Sam drowned after climbing into the backyard pool at the family’s home near Hudsonville. Authorities say his father, a professor at Grand Rapids Community College, left him unattended when he went to work on March 28, 2019. When one of his daughters texted him that Sam was in the icy pool, he allegedly texted back, “would you make sure the freak is OK?”
Koets and his wife Michelle Koets told “Inside Edition” in an interview that aired earlier this week that he woke his wife up before he left for work but she fell back asleep.
“It is not a reckless act for one parent to leave a child in the care of another parent,” Koets’ attorney argued Friday before his client was bound over. “He woke his wife up. He thought she was awake.”
In the “Inside Edition” interview, the Koetses rejected the notion that Tim Koets was negligent or uncaring. But investigators told News 8 that Sam Koets was also living in “disturbing” conditions before the drowning.
Outside the courtroom Friday, Koets’ attorney said while he knew Michelle Koets and a daughter had been contacted by “Inside Edition” and might do an interview, he did not know beforehand that Tim Koets would participate in the story.
“Had a discussion with my client and that will not be occurring again,” defense attorney David Kallman said.
Also Friday, both Tim and Michelle Koets were arraigned on charges that they kept filling their son’s Ritalin prescription for months after he died. Authorities say they were taking the drugs themselves.
Recalled Sleepers Linked To Infant Deaths Are Still Being Used in Daycare Centers
Earlier this year, Fischer-Price issued a recall of nearly five million Rock ‘n Play sleepers after the popular product was linked to at least 30 infant deaths. Not long after, Kids II recalled 700,000 of its own inclined sleepers due to similar concerns.
Several months later, one mom was shocked to find that these dangerous sleepers are still being used in some daycare centers, which could be putting their kids at risk.
Sarah Landis, a mom from Philadelphia, told Consumer Reports that in June, she came to her one-year-old son’s daycare and discovered that a Rock ‘n Play Sleeper was in the infant facility room. Landis told her husband, Adam Garber, who works in product safety. Garber gave the daycare a call to see if they were aware of the recall.
“Our daycare provider, who cares deeply about the kids, was really confused,” says Garber. “She said she thought there had only been a warning about the Rock ‘n Play Sleeper and that as long as the product was properly used, and babies were buckled in, it would be fine.”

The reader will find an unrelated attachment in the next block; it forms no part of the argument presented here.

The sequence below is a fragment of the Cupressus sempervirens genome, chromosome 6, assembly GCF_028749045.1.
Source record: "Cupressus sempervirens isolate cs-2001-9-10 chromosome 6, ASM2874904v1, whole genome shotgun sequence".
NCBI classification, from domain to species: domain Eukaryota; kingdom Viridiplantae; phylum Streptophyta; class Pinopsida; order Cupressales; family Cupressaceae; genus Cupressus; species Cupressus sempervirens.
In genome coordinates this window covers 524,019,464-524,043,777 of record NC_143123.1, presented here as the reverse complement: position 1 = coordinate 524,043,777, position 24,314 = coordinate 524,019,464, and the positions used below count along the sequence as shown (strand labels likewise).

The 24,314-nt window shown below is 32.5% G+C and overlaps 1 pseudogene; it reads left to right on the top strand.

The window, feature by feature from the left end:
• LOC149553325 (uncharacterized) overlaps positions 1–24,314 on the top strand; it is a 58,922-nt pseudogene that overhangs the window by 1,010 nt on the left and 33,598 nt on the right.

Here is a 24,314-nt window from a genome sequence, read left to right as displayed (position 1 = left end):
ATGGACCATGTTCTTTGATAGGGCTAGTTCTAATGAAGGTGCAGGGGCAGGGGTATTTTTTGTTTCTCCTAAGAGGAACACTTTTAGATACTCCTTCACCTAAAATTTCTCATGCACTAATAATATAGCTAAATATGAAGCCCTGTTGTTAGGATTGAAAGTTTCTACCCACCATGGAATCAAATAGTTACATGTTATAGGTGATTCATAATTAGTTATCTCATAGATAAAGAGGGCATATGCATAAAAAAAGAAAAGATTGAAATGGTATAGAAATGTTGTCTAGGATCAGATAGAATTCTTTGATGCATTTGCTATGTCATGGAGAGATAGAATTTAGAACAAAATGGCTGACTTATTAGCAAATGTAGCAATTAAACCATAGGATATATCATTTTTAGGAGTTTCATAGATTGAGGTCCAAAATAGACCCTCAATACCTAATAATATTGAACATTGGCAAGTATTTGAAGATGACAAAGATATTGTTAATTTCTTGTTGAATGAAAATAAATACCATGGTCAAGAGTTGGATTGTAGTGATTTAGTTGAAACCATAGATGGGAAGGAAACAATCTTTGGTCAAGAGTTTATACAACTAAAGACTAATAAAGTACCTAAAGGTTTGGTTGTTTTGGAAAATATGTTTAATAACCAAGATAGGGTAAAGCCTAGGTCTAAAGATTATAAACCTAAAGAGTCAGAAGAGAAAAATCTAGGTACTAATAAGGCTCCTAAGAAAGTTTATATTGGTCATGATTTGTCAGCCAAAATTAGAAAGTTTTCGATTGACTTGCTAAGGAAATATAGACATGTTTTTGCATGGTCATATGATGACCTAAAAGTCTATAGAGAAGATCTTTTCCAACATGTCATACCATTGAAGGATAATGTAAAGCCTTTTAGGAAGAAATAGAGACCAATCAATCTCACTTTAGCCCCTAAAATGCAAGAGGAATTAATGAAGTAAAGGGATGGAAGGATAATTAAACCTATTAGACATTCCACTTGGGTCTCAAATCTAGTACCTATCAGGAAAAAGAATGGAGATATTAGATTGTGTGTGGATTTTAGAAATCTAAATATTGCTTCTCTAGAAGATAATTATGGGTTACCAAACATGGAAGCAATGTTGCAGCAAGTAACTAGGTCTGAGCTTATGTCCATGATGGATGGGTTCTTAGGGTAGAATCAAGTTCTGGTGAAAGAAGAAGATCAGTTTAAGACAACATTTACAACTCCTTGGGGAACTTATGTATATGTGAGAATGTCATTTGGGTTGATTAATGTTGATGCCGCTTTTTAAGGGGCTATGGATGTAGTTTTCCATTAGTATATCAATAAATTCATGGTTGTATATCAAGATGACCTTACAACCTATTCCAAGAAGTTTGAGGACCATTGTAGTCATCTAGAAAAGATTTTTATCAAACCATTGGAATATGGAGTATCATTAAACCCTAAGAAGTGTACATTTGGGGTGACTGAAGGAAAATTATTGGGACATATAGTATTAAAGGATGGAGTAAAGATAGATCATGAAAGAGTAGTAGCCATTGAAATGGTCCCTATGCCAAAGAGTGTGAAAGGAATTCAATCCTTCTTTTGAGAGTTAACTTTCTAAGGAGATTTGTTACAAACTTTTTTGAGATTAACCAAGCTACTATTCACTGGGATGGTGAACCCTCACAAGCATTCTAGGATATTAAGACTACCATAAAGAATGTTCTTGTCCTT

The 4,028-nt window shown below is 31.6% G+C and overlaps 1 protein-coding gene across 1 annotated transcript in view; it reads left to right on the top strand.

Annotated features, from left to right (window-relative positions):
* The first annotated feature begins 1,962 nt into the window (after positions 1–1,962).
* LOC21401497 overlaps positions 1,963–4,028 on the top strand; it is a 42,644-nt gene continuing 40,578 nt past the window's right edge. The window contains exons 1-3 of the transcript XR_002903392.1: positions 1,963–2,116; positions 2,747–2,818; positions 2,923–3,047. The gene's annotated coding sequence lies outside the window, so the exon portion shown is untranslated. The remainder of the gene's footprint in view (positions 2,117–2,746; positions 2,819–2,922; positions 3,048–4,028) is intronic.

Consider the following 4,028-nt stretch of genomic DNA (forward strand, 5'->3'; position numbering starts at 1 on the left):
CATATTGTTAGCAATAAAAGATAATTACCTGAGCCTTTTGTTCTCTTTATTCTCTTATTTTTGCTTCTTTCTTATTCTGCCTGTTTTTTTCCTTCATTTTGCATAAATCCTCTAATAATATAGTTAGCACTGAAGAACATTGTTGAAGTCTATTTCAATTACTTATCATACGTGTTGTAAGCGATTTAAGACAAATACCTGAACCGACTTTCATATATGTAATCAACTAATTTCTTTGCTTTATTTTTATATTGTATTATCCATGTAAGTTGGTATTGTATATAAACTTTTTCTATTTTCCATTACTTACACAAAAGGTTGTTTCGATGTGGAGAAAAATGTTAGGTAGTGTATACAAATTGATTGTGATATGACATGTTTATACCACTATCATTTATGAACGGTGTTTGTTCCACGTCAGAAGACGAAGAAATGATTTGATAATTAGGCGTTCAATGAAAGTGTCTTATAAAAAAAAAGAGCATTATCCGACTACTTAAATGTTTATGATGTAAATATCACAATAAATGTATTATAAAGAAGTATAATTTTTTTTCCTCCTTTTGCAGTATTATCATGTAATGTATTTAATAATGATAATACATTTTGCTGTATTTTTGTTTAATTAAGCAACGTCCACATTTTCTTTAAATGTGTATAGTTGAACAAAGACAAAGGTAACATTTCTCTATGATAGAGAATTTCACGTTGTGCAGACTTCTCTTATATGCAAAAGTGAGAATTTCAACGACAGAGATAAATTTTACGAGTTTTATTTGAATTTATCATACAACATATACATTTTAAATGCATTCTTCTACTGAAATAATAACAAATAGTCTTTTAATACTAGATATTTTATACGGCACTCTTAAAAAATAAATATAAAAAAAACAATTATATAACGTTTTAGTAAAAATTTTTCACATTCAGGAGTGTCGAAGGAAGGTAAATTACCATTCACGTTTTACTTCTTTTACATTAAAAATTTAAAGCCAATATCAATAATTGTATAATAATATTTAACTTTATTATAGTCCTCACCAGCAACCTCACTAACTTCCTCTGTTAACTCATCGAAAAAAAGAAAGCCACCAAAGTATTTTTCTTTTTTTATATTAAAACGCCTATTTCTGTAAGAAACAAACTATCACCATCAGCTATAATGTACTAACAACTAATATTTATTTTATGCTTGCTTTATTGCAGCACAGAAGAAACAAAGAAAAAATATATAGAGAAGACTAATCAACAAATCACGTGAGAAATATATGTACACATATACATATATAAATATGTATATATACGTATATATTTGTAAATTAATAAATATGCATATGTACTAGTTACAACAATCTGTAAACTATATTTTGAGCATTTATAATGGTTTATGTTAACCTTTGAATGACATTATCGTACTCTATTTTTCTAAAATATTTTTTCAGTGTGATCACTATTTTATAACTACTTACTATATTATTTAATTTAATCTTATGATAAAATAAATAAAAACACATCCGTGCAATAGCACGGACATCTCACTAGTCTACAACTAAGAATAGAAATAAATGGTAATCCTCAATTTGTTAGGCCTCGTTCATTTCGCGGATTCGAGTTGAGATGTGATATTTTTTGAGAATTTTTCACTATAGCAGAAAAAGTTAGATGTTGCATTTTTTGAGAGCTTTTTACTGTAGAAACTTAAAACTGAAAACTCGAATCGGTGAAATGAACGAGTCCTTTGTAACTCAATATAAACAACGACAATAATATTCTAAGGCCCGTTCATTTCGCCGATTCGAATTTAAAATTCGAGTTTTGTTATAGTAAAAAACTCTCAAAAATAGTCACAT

Garber informed the daycare director that a full recall had been issued, something that the director says they were never informed about the extent of the recall and so they believed they were not putting children in danger by keeping theirs. William Wallace, the manager of home and safety policy for Consumer Reports, says that this can be common if companies give mixed messaging about a recall.
“Recalls don’t work well unless people get a clear and consistent message. And they especially don’t work well if manufacturers and the government fail to fully warn people about the risks of a product,” Wallace explained.
Fortunately, in this case, no infants were harmed as a result of the sleeper but considering the popularity of these products, it’s hard to imagine that there aren’t still daycare centers that are unknowingly using a product that has been proven to be dangerous.
What can you do if you are a parent who is unsure if your kid’s daycare is using one of these items? Garber says the most effective thing you can do is reach out.
“One of the things we’re telling folks is to just go in and ask what the center’s plan is to check for and remove recalled products—and then ask about specific products,” Garber says.
Ben Hoffman, M.D., chairperson of the American Academy of Pediatric’s Council on Injury, Violence, and Poison Prevention’s executive committee, agrees, adding that the safest thing for parents is to ensure that no inclined sleepers are being used.
“I would encourage parents to talk to day care providers and make sure their babies are put to sleep in a safe way, and not in a recalled product—but ideally not in any inclined sleeper,” Hoffman says.